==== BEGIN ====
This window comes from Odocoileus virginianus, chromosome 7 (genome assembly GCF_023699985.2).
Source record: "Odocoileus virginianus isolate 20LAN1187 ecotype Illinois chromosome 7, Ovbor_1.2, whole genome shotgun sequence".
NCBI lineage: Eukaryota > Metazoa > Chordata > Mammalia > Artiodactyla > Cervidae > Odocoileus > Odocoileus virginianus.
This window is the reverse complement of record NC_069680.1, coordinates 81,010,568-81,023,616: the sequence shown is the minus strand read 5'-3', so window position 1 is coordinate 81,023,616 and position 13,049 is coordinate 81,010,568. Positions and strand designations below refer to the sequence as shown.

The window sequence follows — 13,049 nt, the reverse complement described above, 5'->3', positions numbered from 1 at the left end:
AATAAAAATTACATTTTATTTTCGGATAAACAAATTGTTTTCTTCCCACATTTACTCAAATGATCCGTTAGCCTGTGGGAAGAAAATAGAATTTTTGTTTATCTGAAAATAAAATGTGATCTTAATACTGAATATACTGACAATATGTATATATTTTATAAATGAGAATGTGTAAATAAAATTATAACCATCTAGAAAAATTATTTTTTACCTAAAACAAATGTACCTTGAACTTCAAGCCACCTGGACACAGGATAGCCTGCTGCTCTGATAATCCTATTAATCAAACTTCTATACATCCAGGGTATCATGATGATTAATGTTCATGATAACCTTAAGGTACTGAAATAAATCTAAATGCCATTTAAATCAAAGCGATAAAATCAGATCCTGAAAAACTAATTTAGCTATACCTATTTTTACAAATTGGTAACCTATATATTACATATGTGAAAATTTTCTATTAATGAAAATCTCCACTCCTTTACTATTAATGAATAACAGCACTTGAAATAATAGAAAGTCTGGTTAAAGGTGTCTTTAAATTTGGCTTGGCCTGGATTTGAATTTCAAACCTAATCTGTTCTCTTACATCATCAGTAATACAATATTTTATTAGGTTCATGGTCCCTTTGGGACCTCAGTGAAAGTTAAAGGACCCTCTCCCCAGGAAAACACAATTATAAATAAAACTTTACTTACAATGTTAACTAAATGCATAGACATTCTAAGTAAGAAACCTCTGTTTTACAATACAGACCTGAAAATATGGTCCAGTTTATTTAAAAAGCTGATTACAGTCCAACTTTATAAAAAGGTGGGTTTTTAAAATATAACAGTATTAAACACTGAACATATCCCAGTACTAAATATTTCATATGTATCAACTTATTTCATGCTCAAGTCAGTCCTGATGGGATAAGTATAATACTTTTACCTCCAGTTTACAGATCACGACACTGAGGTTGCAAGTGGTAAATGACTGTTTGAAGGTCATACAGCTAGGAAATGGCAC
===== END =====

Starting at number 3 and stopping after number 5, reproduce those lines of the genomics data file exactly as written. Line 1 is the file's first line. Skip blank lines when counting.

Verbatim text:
NCBI lineage: Eukaryota > Metazoa > Chordata > Mammalia > Artiodactyla > Cervidae > Odocoileus > Odocoileus virginianus.
This window is the reverse complement of record NC_069680.1, coordinates 81,010,568-81,023,616: the sequence shown is the minus strand read 5'-3', so window position 1 is coordinate 81,023,616 and position 13,049 is coordinate 81,010,568. Positions and strand designations below refer to the sequence as shown.

The window sequence follows — 13,049 nt, the reverse complement described above, 5'->3', positions numbered from 1 at the left end: